What Remains of Edith Finch Review

Reviewed on Sony PlayStation 4

Also available on Apple Mac and PC

Though What Remains of Edith Finch may draw comparisons to games such as Gone Home and Dear Esther, there are only the smallest of similarities in its execution. The return to a long-departed house echoes the former, while the musings on death may feel spiritually akin to the latter - yet Edith’s world is something far more complex than either.

The house is depicted as a place of remembrance and sorrow.

The main subtlely lies in the way her story is told. A young woman revisiting her abandoned childhood home after receiving a key from her mother, Edith is chronicling the demise of her entire family from a suspected curse which has afflicted the Finches for generations. Brothers, parents, grandparents - all have fallen victim to tragedies, and only by using the key to access secret passageways and previously sealed rooms in the house will she begin to understand what happened.

Each of the thirteen members of the family has a story to relate, whether it’s the patriarch who decided to transport the entire house to the US and died when the ship capsized just a few miles from his destination, or the more mundane or bizarre deaths of her siblings. This isn’t a horror story - far from it - but rather an exercise in sadness. Throughout history there have been families who have experienced tragedy upon tragedy for no good reason other than unfortunate circumstances. Whether this is the case here is left for you to ultimately decide, but each journal you find and each account relayed to you offers something different, both narratively and aesthetically.

Each of the Finch family's stories are told in unique ways.

The house reveals its secrets in a linear fashion, with only minimal effort required to navigate from one highlighted spot to another. Edith narrates along the way, aural and visual signposts guiding you to the next hidden passage or focal point to move the story along. However, it’s in the vignettes of each family member that Giant Sparrow really goes to town, shaking up the narrative formula and the true essence of gameplay with a series of tales that are not only uniquely crafted, but strikingly different. You’ll move from a young girl’s fantasy about turning into various animals, to a child star’s comic-book style horror pastiche complete with 80s soundtrack. A baby’s bathtime will see you playing with adorable toys, while a hunting trip is portrayed entirely through the medium of snapshots.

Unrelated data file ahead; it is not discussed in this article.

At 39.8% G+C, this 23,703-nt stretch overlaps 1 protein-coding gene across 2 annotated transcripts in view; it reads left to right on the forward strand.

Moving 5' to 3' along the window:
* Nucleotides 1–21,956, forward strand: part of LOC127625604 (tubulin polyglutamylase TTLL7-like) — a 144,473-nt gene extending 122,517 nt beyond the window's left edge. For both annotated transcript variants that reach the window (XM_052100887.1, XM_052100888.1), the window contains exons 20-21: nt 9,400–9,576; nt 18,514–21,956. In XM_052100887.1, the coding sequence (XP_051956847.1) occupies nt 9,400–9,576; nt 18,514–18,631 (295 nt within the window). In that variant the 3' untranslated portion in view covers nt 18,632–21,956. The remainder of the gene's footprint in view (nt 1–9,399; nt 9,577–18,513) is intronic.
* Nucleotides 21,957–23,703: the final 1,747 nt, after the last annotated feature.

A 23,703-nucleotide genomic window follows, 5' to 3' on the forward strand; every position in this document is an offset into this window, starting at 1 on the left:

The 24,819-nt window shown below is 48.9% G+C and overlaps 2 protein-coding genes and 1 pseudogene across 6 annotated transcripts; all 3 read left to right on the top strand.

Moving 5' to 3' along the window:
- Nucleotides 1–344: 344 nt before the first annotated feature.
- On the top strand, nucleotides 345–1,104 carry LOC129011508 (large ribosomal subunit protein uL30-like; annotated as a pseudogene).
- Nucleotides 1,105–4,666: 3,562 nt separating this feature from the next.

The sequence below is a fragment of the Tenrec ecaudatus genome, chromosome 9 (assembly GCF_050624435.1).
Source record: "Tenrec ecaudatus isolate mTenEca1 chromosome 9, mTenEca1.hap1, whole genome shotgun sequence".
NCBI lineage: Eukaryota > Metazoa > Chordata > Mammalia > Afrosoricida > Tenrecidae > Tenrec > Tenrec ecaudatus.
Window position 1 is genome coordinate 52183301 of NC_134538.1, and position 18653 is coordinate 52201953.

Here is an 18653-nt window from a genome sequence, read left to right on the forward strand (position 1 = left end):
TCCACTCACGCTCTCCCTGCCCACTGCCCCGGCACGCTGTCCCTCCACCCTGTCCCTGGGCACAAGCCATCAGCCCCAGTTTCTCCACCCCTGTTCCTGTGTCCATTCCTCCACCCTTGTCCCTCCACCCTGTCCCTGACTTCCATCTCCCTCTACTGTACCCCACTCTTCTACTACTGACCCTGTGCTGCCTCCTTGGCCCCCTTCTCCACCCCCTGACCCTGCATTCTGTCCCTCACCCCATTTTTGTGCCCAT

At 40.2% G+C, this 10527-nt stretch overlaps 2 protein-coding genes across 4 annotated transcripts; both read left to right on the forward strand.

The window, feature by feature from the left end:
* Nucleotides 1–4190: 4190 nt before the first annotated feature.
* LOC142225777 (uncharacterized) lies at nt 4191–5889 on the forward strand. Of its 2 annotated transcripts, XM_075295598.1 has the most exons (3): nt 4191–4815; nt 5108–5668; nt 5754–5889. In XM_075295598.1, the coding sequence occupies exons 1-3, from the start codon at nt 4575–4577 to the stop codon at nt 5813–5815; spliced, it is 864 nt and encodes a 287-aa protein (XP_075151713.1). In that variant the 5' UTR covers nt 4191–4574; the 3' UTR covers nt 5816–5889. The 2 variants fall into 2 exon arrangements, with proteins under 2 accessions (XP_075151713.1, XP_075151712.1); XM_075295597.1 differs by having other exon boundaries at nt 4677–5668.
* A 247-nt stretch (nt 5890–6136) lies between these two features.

Though each short section will end in death, it’s rarely emphasised or dwelled upon. There are moments of horror that will stay with you for some time - Sam, Lewis and Gregory’s tales are particularly heartbreaking - but this is due to the normality of their situations, rather than anything sinister. Where the game loses its footing somewhat is in some of the more obscure stories like Barbara’s, which uses graphical panache to mask an otherwise underwritten account and couples it with an unsatisfying ending.

The aesthetic is lovely, but this is one of the weaker vignettes.

Yet even the weaker sequences are short enough to be forgiven, and breaking up the enjoyable house-roaming with what are essentially challenge-free minigames is a smart move. The house has a character of its own, with a real lived-in feeling that dispels the creepiness that players familiar with Gone Home might expect. There are rooms filled with interesting furniture and objects, and only the bookshelves with their curiously recycled titles detract from the atmosphere. You can believe that there were generations of families here, and the perfectly preserved shrines to the departed speak to a mother who isn’t sure how to control her grief other than by locking it away.

Though the theme is one of death, the message that permeates is that of life - seizing the moments that make each day special, while knowing that it can be snatched away in a freak accident, or the slow deterioration from disease or mental illness. Such stories are portrayed tenderly, and clearly written by someone who has experienced heartbreak in their own life, as the credits indicate.

It may feel like a difficult game to sit through, but the two hours you’ll spend with What Remains of Edith Finch expertly blend storytelling with simple gameplay, which dulls some of the pain. In one effective sequence, a man working at a cannery chopping fish imagines another life, an interactive fantasy which appears on the left of the screen, and gradually consumes more and more of the gaming canvas as his daydream becomes a bigger part of his world. The twin-stick approach works perfectly, and though the conclusion may feel obvious to some, its impact isn’t lessened.

Some of the imagery is beautiful.

While other chapters of Edith’s journal require far less from the player, it would be unfair to lumber the game with the loaded mantle of “walking simulator”. This is an experience, certainly, and one that not everyone will enjoy. There is often an element of hunting for the next narrative hotspot which can border on frustrating at times. Yet, it is an effectively delivered story, and the game doesn’t outstay its welcome. The central mystery concludes in a manner which some may consider controversial - or even a cliché - but for this reviewer it rounded off the events in a satisfying way. Whether the supernatural is at play or not is ultimately moot, since by the time the credits roll your overriding feeling will be an urge to appreciate those around you a little bit more, just in case they aren’t with you tomorrow. And with that sentiment, What Remains of Edith Finch utterly succeeds.


Tenderly handling the subject of death while portraying it in interesting ways, Edith Finch is a narrative adventure that deserves to be chronicled.



out of 10

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